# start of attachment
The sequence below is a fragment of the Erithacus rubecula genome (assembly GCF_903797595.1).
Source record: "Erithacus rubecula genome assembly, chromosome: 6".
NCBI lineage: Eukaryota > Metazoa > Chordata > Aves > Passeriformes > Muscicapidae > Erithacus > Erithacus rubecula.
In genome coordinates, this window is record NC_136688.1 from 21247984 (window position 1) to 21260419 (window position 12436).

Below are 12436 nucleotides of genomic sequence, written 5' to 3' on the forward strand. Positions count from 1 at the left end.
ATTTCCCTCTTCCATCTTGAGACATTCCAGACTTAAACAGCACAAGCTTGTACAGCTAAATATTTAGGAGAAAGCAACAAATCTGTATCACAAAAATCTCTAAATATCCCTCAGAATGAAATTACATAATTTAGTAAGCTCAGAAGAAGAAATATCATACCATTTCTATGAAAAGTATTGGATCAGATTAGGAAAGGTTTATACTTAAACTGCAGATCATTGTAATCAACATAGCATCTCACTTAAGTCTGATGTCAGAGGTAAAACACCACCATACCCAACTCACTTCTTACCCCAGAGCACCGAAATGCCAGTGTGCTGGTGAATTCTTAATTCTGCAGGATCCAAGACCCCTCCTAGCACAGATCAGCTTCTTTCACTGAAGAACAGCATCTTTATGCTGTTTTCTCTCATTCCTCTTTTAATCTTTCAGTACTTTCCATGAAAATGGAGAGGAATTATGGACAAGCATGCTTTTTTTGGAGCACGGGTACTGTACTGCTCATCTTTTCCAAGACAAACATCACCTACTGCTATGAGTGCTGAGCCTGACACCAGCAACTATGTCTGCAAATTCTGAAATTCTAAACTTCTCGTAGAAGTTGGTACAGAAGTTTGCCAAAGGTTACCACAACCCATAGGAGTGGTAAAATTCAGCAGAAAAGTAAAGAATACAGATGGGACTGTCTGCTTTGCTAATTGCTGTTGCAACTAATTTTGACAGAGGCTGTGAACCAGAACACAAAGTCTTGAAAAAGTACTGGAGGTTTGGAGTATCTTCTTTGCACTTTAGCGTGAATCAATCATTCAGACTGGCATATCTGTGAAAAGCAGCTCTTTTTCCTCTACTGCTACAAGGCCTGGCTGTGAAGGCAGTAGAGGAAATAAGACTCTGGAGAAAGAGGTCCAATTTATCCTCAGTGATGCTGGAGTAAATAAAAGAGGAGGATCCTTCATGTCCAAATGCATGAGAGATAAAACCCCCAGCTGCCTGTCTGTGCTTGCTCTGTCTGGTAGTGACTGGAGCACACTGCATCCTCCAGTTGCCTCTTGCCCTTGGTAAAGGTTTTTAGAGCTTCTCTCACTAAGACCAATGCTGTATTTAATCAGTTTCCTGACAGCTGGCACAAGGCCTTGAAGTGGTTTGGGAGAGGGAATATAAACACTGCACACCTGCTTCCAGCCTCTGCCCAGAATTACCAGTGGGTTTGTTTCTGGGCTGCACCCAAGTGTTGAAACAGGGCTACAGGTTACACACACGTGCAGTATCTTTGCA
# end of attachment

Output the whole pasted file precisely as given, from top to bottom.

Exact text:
The sequence below is a fragment of the Erithacus rubecula genome (assembly GCF_903797595.1).
Source record: "Erithacus rubecula genome assembly, chromosome: 6".
NCBI lineage: Eukaryota > Metazoa > Chordata > Aves > Passeriformes > Muscicapidae > Erithacus > Erithacus rubecula.
In genome coordinates, this window is record NC_136688.1 from 21247984 (window position 1) to 21260419 (window position 12436).

Below are 12436 nucleotides of genomic sequence, written 5' to 3' on the forward strand. Positions count from 1 at the left end.
ATTTCCCTCTTCCATCTTGAGACATTCCAGACTTAAACAGCACAAGCTTGTACAGCTAAATATTTAGGAGAAAGCAACAAATCTGTATCACAAAAATCTCTAAATATCCCTCAGAATGAAATTACATAATTTAGTAAGCTCAGAAGAAGAAATATCATACCATTTCTATGAAAAGTATTGGATCAGATTAGGAAAGGTTTATACTTAAACTGCAGATCATTGTAATCAACATAGCATCTCACTTAAGTCTGATGTCAGAGGTAAAACACCACCATACCCAACTCACTTCTTACCCCAGAGCACCGAAATGCCAGTGTGCTGGTGAATTCTTAATTCTGCAGGATCCAAGACCCCTCCTAGCACAGATCAGCTTCTTTCACTGAAGAACAGCATCTTTATGCTGTTTTCTCTCATTCCTCTTTTAATCTTTCAGTACTTTCCATGAAAATGGAGAGGAATTATGGACAAGCATGCTTTTTTTGGAGCACGGGTACTGTACTGCTCATCTTTTCCAAGACAAACATCACCTACTGCTATGAGTGCTGAGCCTGACACCAGCAACTATGTCTGCAAATTCTGAAATTCTAAACTTCTCGTAGAAGTTGGTACAGAAGTTTGCCAAAGGTTACCACAACCCATAGGAGTGGTAAAATTCAGCAGAAAAGTAAAGAATACAGATGGGACTGTCTGCTTTGCTAATTGCTGTTGCAACTAATTTTGACAGAGGCTGTGAACCAGAACACAAAGTCTTGAAAAAGTACTGGAGGTTTGGAGTATCTTCTTTGCACTTTAGCGTGAATCAATCATTCAGACTGGCATATCTGTGAAAAGCAGCTCTTTTTCCTCTACTGCTACAAGGCCTGGCTGTGAAGGCAGTAGAGGAAATAAGACTCTGGAGAAAGAGGTCCAATTTATCCTCAGTGATGCTGGAGTAAATAAAAGAGGAGGATCCTTCATGTCCAAATGCATGAGAGATAAAACCCCCAGCTGCCTGTCTGTGCTTGCTCTGTCTGGTAGTGACTGGAGCACACTGCATCCTCCAGTTGCCTCTTGCCCTTGGTAAAGGTTTTTAGAGCTTCTCTCACTAAGACCAATGCTGTATTTAATCAGTTTCCTGACAGCTGGCACAAGGCCTTGAAGTGGTTTGGGAGAGGGAATATAAACACTGCACACCTGCTTCCAGCCTCTGCCCAGAATTACCAGTGGGTTTGTTTCTGGGCTGCACCCAAGTGTTGAAACAGGGCTACAGGTTACACACACGTGCAGTATCTTTGCA